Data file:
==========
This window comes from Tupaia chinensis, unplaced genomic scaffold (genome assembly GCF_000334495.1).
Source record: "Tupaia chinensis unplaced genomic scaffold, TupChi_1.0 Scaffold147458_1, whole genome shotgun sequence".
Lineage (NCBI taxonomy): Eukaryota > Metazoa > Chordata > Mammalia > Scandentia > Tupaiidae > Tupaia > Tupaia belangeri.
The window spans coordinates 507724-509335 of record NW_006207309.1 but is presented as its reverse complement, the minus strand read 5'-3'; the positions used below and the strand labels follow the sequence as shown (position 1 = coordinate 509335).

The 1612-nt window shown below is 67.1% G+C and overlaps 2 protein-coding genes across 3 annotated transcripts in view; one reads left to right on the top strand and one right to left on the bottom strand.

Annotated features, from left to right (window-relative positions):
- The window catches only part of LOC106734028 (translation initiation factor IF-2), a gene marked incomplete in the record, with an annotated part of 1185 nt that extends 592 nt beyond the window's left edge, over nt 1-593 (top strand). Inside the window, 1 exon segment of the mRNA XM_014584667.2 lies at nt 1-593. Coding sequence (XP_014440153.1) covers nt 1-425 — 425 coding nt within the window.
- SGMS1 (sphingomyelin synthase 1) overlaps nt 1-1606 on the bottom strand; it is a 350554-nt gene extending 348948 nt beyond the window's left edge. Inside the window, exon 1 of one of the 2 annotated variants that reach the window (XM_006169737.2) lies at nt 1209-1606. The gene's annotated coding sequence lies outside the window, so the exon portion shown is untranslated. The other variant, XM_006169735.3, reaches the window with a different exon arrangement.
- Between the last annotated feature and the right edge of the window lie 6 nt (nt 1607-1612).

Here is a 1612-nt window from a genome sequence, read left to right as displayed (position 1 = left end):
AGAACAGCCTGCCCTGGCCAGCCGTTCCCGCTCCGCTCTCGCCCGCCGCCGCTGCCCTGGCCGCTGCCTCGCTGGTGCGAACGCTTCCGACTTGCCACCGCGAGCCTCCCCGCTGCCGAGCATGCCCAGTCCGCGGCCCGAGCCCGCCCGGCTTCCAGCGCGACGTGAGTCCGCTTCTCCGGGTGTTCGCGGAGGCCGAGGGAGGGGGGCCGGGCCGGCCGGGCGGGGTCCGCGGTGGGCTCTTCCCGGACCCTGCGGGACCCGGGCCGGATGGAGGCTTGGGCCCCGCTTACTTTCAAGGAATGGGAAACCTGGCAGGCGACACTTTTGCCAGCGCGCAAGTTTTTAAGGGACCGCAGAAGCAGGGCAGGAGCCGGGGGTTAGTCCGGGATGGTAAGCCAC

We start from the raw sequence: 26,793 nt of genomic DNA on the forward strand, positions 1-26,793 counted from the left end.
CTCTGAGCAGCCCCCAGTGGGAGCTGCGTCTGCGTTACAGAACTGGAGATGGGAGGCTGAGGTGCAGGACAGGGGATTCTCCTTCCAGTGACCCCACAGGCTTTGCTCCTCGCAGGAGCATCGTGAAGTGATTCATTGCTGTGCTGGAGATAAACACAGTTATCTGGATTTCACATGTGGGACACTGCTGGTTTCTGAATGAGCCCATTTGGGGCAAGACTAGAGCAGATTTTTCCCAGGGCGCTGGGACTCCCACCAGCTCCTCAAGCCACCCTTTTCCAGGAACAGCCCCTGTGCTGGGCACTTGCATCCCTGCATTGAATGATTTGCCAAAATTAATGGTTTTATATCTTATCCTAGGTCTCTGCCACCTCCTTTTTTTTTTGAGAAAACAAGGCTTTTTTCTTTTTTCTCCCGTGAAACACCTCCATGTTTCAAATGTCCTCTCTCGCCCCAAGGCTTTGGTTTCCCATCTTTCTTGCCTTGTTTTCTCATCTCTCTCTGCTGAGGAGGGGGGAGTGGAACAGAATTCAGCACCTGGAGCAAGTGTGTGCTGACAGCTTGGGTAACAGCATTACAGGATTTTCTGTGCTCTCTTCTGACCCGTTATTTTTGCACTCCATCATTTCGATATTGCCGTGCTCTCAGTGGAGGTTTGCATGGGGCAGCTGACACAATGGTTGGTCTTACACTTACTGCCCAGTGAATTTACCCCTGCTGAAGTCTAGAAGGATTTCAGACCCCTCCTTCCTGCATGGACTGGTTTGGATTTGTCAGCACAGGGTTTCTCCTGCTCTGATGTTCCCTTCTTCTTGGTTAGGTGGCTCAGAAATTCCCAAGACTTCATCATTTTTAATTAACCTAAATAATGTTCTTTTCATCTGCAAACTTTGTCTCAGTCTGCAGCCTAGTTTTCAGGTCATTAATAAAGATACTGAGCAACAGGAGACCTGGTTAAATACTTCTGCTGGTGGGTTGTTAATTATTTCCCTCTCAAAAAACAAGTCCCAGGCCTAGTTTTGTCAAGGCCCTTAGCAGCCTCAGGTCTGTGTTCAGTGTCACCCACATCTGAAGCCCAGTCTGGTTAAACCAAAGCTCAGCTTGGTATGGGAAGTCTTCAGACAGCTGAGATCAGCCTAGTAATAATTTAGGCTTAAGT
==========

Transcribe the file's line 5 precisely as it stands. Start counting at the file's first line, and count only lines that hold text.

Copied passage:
The 1612-nt window shown below is 67.1% G+C and overlaps 2 protein-coding genes across 3 annotated transcripts in view; one reads left to right on the top strand and one right to left on the bottom strand.